## 3. Discussion

We have conducted DNS to examine the statistics of the shape- and scale-dependent coupling between velocity gradients and spheroids in turbulence. By applying a filter that progressively removes small scales from the fully resolved simulations, we have obtained Lagrangian trajectories of tracer particles in filtered fields and calculated spheroid rotations along these trajectories using Jeffery's equation. Our focus has been on the particle rotation rates and on the decomposition of rotations in the particle frame into the spinning and tumbling rates.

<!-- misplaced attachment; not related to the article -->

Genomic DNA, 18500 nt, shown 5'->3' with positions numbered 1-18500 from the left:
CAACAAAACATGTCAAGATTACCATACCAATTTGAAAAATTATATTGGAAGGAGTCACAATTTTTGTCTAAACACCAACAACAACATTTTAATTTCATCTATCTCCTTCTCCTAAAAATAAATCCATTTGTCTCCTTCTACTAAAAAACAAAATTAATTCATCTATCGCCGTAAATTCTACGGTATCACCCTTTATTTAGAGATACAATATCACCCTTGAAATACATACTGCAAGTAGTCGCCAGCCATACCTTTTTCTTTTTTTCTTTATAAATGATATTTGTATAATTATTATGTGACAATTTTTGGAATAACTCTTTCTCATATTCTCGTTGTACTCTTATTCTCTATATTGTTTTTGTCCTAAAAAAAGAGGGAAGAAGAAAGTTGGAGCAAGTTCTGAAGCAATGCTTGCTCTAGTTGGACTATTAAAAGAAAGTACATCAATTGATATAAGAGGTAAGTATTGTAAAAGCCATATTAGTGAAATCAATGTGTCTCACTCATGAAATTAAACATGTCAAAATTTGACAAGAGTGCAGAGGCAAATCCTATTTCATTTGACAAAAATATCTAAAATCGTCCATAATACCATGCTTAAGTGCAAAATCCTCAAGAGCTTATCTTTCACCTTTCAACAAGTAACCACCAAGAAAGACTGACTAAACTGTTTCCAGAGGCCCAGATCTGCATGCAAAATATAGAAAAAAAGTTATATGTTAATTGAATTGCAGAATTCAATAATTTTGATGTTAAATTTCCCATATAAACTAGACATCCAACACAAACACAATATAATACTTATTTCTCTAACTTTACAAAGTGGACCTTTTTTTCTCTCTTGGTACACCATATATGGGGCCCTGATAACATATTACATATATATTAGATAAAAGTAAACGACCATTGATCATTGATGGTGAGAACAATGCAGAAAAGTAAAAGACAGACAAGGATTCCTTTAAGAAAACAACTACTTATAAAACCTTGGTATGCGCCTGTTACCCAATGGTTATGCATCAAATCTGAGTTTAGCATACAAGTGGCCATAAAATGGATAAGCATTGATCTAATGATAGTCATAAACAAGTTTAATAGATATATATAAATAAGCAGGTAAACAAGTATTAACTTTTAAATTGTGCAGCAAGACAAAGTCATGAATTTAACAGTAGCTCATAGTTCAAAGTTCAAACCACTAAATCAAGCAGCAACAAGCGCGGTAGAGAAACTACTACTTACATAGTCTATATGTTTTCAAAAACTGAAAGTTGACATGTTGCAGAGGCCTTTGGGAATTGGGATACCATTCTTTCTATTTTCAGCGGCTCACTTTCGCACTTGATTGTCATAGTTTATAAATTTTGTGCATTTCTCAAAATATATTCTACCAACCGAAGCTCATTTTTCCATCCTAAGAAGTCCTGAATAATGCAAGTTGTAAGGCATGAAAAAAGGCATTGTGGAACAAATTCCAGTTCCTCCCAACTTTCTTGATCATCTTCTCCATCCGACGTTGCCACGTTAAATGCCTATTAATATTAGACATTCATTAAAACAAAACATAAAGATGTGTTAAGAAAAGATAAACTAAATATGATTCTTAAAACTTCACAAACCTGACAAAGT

Particle rotation rates decrease as the filter scale increases following a power law that is consistent with Kolmogorov scaling in the inertial subrange. When normalised by scale-local time scales, we find that the mean-square particle rotation rates are independent of the particle shape. Even though the spinning and tumbling rates are a function of particle shape, surprisingly, there is little additional dependency on scale. Moreover, we have also shown that relative rates of spinning and tumbling can be reasonably predicted solely from knowledge of particle alignment with the vorticity vector even though the full dependency of these rotation rates is a function of seven variables that quantify the velocity gradient tensor and particle orientation within its axes.